What is Sciatica and How Do I Know I Have It?
Sciatica is a condition that can cause pain in the lower back and leg. The Sciatic nerve, the longest in the body, runs from the lower back down the leg to the ankle. Sciatica, the condition itself, occurs when there is pressure on or damage to this extremely sensitive and far-reaching nerve.
Although a range of problems can cause sciatica, it is often the result of a herniated disc or bone spur pressing against that nerve. Sciatica pain can range from a dull ache or an unbearably sharp, shooting pain and is often exacerbated when sitting or standing for long periods. Sharp and sudden movements of the lower back may also exacerbate sciatic pain.
For many, this can make walking, sitting at a desk, or even sleeping comfortably tricky. Although sciatica is usually treatable with rest, ice, and over-the-counter pain medication, physical therapy or surgery may be necessary in some cases.
What Causes Sciatica?
As we’ve mentioned, a series of problems with the spinal column can cause sciatica, and although you can do your best to guess the issue, an MRI is often necessary to fully diagnose what is causing pressure on your sciatic nerve.
Although sciatica feels similar to other causes of lower back pain, it is a unique condition with unique qualities. Although a range of problems, including soreness, inflammation, strained muscle fibers, and more, can cause lower back pain, sciatica is caused by one thing - pressure on or damage to the sciatic nerve. Ultimately, even though sciatica causes lower back pain, not all lower back pain is sciatica. Here are the clear signs that your lower back pain may be sciatica:
- Lower back pain due to strained muscles or inflammation may resolve itself quickly, but sciatica can be sudden, constant, and chronic.
- Sciatica pain may range from a dull ache to sharp shooting pain, but it almost always has a “radiating” pattern. This pattern generally travels from a precise point in the lower back, down the buttock, and into the leg.
- You may not feel the pain of sciatica until a particular triggers cause a flare-up. A prevalent trigger for sciatica pain is prolonged or excessive sitting.
These are a few primary causes of sciatic nerve pressure and damage.
Cause 1: Bone Spurs
Bone spurs are small growths that can form on your vertebrae and pinch the sciatic nerve. There are many causes of bone spurs, but joint damage from osteoarthritis is the most common culprit. When the cartilage that cushions your bones break down, your body will often begin to repair the damage with additional bone material.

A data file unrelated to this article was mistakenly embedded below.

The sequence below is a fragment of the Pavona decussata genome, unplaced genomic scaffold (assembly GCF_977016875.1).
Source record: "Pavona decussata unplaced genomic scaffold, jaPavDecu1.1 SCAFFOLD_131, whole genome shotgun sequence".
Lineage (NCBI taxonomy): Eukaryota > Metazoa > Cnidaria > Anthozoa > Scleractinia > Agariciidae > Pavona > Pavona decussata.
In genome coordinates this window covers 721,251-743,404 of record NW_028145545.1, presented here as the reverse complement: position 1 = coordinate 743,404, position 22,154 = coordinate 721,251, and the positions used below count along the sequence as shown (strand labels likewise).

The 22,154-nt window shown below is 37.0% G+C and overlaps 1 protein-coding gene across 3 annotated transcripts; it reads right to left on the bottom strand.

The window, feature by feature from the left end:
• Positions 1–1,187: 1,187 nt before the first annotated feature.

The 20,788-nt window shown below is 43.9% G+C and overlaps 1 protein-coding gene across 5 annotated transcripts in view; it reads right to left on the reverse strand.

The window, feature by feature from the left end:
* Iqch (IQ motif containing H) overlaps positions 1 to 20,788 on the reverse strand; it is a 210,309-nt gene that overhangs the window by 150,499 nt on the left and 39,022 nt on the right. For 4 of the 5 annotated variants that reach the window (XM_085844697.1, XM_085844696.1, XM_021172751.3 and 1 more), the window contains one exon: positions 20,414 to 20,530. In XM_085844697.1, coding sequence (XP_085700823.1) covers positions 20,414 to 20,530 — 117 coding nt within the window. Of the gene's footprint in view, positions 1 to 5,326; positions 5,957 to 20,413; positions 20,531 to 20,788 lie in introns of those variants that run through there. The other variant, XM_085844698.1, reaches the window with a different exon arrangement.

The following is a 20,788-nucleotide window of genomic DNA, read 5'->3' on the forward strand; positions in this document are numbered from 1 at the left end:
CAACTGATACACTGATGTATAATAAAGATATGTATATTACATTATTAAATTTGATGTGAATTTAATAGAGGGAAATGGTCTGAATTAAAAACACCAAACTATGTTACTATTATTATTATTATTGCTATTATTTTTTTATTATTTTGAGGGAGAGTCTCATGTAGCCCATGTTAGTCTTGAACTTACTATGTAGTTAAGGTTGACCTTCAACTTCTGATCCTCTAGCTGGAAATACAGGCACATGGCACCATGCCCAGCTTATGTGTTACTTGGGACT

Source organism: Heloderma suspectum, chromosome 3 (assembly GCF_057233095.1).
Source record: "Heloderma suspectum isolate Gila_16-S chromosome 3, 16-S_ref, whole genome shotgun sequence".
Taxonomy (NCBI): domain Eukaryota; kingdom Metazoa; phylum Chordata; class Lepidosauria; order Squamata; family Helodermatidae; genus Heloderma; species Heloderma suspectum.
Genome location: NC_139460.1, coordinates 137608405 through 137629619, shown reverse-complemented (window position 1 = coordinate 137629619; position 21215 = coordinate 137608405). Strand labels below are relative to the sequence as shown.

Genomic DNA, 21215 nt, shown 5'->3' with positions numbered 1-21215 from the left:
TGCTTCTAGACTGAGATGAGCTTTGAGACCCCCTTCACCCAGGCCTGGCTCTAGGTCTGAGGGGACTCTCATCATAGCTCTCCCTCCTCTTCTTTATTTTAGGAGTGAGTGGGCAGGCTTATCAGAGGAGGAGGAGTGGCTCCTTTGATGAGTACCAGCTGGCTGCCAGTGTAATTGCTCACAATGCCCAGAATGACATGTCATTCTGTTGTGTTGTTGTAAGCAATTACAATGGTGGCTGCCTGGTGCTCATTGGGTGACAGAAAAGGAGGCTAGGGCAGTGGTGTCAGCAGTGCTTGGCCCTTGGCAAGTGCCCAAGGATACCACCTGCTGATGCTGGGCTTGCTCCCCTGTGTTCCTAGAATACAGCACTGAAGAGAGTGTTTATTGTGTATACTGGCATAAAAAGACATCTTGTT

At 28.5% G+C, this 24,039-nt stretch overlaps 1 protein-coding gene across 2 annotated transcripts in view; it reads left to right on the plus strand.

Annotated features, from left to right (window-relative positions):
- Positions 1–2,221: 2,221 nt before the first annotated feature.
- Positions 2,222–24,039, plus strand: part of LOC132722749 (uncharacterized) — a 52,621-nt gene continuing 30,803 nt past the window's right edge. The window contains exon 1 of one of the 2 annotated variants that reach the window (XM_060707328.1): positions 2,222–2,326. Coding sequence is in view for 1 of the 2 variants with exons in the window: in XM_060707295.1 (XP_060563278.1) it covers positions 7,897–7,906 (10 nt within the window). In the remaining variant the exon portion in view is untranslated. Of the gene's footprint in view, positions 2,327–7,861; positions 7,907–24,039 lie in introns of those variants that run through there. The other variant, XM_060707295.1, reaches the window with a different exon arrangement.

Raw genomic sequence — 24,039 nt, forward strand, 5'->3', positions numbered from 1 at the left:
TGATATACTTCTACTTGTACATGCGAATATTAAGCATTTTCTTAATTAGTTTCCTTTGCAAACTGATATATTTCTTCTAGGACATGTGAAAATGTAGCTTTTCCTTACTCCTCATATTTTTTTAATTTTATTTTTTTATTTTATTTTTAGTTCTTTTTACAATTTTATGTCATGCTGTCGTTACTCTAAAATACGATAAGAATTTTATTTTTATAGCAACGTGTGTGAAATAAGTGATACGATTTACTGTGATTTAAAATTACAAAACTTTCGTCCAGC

These necessary formations can place unnecessary pressure on your sciatic nerve, causing the sciatic pain you are experiencing. Treating a bone spur can range from rest to physical therapy, pain medication, or steroid shots. Your physician will decide the best treatment option based on the location and severity of your bone spur.
Cause 2: Herniated Disks
Herniated disks occur when the gel-like center of a spinal disk bulges out and puts pressure on the sciatic nerve. These spinal disks have a tough exterior (called the annulus) and a soft, jellylike interior (called the nucleus). When you twist your back or lift something improperly, you can rupture the annulus and push a small portion of your nucleus out. A herniated disk can irritate nearby nerves and result in pain, numbness, or weakness in an arm or leg. Although extremely rare, herniation of the spinal disc can sometimes lead to paralysis. ➔
Herniated discs are typically caused by natural wear and tear but can also result from a sudden injury. They tend to be most common in your lower back and neck as these areas experience the most movement and, in turn, have the highest likelihood of injury. Treatment typically involves rest, ice, and pain medication. In some cases, surgery may be necessary to remove the damaged disc. With proper treatment, most people with a herniated disc fully recover.
Cause 3: Spinal Stenosis
Spinal stenosis is a condition that occurs when the space in between the spinal canal narrows, resulting in unnecessary pressure on the spinal cord or nerves, including the sciatic nerve. This unexpected narrowing can cause pain, numbness, tingling, and weakness in the legs and back.
Degenerative changes in the spine, such as those that occur with aging or wear and tear from injuries, generally cause spinal stenosis, but in some cases, it may also be caused by conditions like spondylolisthesis, scoliosis, or even tumors. Treatment for spinal stenosis typically focuses on relieving symptoms by increasing space in the spinal canal. Restoring space in the spinal canal may be accomplished with physical therapy, medication, injections, or surgery.
If it’s not getting better, try speaking to a specialist.
Home remedies for chronic sciatica that don’t seem to get better are a great way to manage symptoms but can’t fix the underlying problem causing them. Seeing an orthopedic specialist can help you find the cause of your sciatica and help you heal faster without causing additional complications.
Conservative care-driven orthopedic specialists, like Sport Ortho Urgent Care providers, can design the best possible care plans to help heal your sciatica pain for good.